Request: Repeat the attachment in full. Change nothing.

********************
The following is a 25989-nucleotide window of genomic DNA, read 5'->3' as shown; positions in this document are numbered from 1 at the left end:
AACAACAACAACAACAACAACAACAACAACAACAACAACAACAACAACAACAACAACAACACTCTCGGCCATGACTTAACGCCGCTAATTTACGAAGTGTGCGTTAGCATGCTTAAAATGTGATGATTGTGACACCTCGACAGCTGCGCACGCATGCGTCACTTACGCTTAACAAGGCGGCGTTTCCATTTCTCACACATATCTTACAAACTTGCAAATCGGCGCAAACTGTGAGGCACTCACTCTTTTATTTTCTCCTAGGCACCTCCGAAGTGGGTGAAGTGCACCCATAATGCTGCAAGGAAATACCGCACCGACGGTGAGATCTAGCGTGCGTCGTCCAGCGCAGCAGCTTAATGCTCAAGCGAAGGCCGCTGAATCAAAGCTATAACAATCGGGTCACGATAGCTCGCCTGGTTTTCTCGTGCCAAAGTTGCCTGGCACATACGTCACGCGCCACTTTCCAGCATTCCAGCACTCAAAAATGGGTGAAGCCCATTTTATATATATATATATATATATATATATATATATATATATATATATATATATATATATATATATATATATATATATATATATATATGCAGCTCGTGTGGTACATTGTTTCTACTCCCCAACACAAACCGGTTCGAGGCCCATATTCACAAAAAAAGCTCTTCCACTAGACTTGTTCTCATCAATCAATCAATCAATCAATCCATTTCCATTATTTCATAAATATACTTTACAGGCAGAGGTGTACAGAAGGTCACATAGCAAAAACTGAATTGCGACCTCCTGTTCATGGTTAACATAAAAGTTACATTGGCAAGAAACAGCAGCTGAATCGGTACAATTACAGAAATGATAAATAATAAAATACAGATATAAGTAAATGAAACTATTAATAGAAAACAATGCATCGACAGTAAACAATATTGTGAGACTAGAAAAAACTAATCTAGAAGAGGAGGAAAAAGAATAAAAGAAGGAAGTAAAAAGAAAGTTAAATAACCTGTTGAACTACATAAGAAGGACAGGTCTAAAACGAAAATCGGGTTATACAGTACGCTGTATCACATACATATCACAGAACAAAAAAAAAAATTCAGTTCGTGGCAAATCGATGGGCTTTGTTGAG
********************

The following is a 25989-nucleotide window of genomic DNA, read 5'->3' as shown; positions in this document are numbered from 1 at the left end:
AACAACAACAACAACAACAACAACAACAACAACAACAACAACAACAACAACAACAACAACACTCTCGGCCATGACTTAACGCCGCTAATTTACGAAGTGTGCGTTAGCATGCTTAAAATGTGATGATTGTGACACCTCGACAGCTGCGCACGCATGCGTCACTTACGCTTAACAAGGCGGCGTTTCCATTTCTCACACATATCTTACAAACTTGCAAATCGGCGCAAACTGTGAGGCACTCACTCTTTTATTTTCTCCTAGGCACCTCCGAAGTGGGTGAAGTGCACCCATAATGCTGCAAGGAAATACCGCACCGACGGTGAGATCTAGCGTGCGTCGTCCAGCGCAGCAGCTTAATGCTCAAGCGAAGGCCGCTGAATCAAAGCTATAACAATCGGGTCACGATAGCTCGCCTGGTTTTCTCGTGCCAAAGTTGCCTGGCACATACGTCACGCGCCACTTTCCAGCATTCCAGCACTCAAAAATGGGTGAAGCCCATTTTATATATATATATATATATATATATATATATATATATATATATATATATATATATATATATATATATATATATATATATATATATGCAGCTCGTGTGGTACATTGTTTCTACTCCCCAACACAAACCGGTTCGAGGCCCATATTCACAAAAAAAGCTCTTCCACTAGACTTGTTCTCATCAATCAATCAATCAATCAATCCATTTCCATTATTTCATAAATATACTTTACAGGCAGAGGTGTACAGAAGGTCACATAGCAAAAACTGAATTGCGACCTCCTGTTCATGGTTAACATAAAAGTTACATTGGCAAGAAACAGCAGCTGAATCGGTACAATTACAGAAATGATAAATAATAAAATACAGATATAAGTAAATGAAACTATTAATAGAAAACAATGCATCGACAGTAAACAATATTGTGAGACTAGAAAAAACTAATCTAGAAGAGGAGGAAAAAGAATAAAAGAAGGAAGTAAAAAGAAAGTTAAATAACCTGTTGAACTACATAAGAAGGACAGGTCTAAAACGAAAATCGGGTTATACAGTACGCTGTATCACATACATATCACAGAACAAAAAAAAAAATTCAGTTCGTGGCAAATCGATGGGCTTTGTTGAG